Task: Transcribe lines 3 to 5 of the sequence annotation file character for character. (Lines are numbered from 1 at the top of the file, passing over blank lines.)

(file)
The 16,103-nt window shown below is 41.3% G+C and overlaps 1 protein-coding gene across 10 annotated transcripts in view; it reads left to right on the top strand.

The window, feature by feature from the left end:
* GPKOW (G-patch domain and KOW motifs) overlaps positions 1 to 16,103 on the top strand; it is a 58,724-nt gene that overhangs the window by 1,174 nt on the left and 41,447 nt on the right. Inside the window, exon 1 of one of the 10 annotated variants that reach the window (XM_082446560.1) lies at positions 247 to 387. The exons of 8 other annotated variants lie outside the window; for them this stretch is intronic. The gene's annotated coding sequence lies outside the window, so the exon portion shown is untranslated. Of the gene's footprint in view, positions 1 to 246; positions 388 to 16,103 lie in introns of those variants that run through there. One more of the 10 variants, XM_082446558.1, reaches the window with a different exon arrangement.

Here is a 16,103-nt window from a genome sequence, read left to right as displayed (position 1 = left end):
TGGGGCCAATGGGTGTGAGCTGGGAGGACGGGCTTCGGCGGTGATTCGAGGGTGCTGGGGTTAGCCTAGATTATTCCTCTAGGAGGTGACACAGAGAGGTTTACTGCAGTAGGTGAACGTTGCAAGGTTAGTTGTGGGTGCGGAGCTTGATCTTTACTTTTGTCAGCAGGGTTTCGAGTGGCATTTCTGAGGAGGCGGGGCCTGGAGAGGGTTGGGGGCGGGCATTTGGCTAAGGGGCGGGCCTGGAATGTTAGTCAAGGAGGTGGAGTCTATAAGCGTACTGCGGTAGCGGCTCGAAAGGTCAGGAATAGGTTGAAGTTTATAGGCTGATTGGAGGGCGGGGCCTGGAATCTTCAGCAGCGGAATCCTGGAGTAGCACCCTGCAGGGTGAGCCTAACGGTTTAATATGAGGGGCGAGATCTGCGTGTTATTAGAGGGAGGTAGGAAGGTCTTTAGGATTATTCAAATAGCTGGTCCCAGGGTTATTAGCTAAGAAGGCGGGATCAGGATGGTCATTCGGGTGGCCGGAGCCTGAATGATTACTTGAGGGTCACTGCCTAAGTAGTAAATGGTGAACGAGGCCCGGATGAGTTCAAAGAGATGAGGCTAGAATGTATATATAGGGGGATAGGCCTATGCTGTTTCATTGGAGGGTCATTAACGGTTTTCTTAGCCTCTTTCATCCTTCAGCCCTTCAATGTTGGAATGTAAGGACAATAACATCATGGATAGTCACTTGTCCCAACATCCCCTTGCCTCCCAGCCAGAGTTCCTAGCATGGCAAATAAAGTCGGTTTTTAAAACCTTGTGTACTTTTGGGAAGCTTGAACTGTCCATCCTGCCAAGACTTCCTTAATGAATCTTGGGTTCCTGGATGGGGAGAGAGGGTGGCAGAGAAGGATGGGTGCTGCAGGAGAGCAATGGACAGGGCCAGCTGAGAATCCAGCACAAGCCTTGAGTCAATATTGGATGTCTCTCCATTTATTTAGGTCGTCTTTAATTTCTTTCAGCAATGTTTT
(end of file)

* GPKOW (G-patch domain and KOW motifs) overlaps positions 1 to 16,103 on the top strand; it is a 58,724-nt gene that overhangs the window by 1,174 nt on the left and 41,447 nt on the right. Inside the window, exon 1 of one of the 10 annotated variants that reach the window (XM_082446560.1) lies at positions 247 to 387. The exons of 8 other annotated variants lie outside the window; for them this stretch is intronic. The gene's annotated coding sequence lies outside the window, so the exon portion shown is untranslated. Of the gene's footprint in view, positions 1 to 246; positions 388 to 16,103 lie in introns of those variants that run through there. One more of the 10 variants, XM_082446558.1, reaches the window with a different exon arrangement.

Here is a 16,103-nt window from a genome sequence, read left to right as displayed (position 1 = left end):
TGGGGCCAATGGGTGTGAGCTGGGAGGACGGGCTTCGGCGGTGATTCGAGGGTGCTGGGGTTAGCCTAGATTATTCCTCTAGGAGGTGACACAGAGAGGTTTACTGCAGTAGGTGAACGTTGCAAGGTTAGTTGTGGGTGCGGAGCTTGATCTTTACTTTTGTCAGCAGGGTTTCGAGTGGCATTTCTGAGGAGGCGGGGCCTGGAGAGGGTTGGGGGCGGGCATTTGGCTAAGGGGCGGGCCTGGAATGTTAGTCAAGGAGGTGGAGTCTATAAGCGTACTGCGGTAGCGGCTCGAAAGGTCAGGAATAGGTTGAAGTTTATAGGCTGATTGGAGGGCGGGGCCTGGAATCTTCAGCAGCGGAATCCTGGAGTAGCACCCTGCAGGGTGAGCCTAACGGTTTAATATGAGGGGCGAGATCTGCGTGTTATTAGAGGGAGGTAGGAAGGTCTTTAGGATTATTCAAATAGCTGGTCCCAGGGTTATTAGCTAAGAAGGCGGGATCAGGATGGTCATTCGGGTGGCCGGAGCCTGAATGATTACTTGAGGGTCACTGCCTAAGTAGTAAATGGTGAACGAGGCCCGGATGAGTTCAAAGAGATGAGGCTAGAATGTATATATAGGGGGATAGGCCTATGCTGTTTCATTGGAGGGTCATTAACGGTTTTCTTAGCCTCTTTCATCCTTCAGCCCTTCAATGTTGGAATGTAAGGACAATAACATCATGGATAGTCACTTGTCCCAACATCCCCTTGCCTCCCAGCCAGAGTTCCTAGCATGGCAAATAAAGTCGGTTTTTAAAACCTTGTGTACTTTTGGGAAGCTTGAACTGTCCATCCTGCCAAGACTTCCTTAATGAATCTTGGGTTCCTGGATGGGGAGAGAGGGTGGCAGAGAAGGATGGGTGCTGCAGGAGAGCAATGGACAGGGCCAGCTGAGAATCCAGCACAAGCCTTGAGTCAATATTGGATGTCTCTCCATTTATTTAGGTCGTCTTTAATTTCTTTCAGCAATGTTTT